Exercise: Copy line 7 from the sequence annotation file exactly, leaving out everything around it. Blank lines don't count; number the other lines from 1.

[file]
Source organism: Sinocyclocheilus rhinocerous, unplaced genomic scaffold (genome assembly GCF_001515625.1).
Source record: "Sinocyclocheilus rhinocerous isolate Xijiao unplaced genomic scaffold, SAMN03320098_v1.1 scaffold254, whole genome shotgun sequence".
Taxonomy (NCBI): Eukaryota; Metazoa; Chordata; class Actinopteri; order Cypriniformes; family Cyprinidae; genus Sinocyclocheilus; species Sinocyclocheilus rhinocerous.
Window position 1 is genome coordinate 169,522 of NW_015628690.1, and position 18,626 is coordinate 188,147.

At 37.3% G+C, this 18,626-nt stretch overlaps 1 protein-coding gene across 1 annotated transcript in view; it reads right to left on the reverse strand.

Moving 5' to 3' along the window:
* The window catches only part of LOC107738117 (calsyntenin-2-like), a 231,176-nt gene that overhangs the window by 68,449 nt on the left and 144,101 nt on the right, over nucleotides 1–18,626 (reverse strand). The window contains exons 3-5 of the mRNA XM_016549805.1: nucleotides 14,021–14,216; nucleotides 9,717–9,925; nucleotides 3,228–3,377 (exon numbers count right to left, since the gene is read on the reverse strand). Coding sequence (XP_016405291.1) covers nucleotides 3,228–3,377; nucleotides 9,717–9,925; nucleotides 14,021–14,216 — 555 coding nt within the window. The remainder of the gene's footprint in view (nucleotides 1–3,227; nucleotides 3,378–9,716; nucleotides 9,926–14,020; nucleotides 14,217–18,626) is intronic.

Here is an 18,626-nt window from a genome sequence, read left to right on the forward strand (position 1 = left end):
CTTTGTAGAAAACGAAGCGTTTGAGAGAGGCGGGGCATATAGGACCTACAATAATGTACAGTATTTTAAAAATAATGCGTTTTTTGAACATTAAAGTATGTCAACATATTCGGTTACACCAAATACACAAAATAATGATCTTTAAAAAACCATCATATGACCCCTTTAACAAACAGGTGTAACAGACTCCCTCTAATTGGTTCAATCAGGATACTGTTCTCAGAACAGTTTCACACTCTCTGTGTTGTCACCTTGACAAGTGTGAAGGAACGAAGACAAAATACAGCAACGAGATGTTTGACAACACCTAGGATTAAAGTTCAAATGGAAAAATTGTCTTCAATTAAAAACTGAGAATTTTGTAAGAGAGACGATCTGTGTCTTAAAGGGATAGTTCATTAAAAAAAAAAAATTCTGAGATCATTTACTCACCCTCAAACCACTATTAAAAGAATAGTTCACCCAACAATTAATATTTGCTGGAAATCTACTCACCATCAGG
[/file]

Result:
* The window catches only part of LOC107738117 (calsyntenin-2-like), a 231,176-nt gene that overhangs the window by 68,449 nt on the left and 144,101 nt on the right, over nucleotides 1–18,626 (reverse strand). The window contains exons 3-5 of the mRNA XM_016549805.1: nucleotides 14,021–14,216; nucleotides 9,717–9,925; nucleotides 3,228–3,377 (exon numbers count right to left, since the gene is read on the reverse strand). Coding sequence (XP_016405291.1) covers nucleotides 3,228–3,377; nucleotides 9,717–9,925; nucleotides 14,021–14,216 — 555 coding nt within the window. The remainder of the gene's footprint in view (nucleotides 1–3,227; nucleotides 3,378–9,716; nucleotides 9,926–14,020; nucleotides 14,217–18,626) is intronic.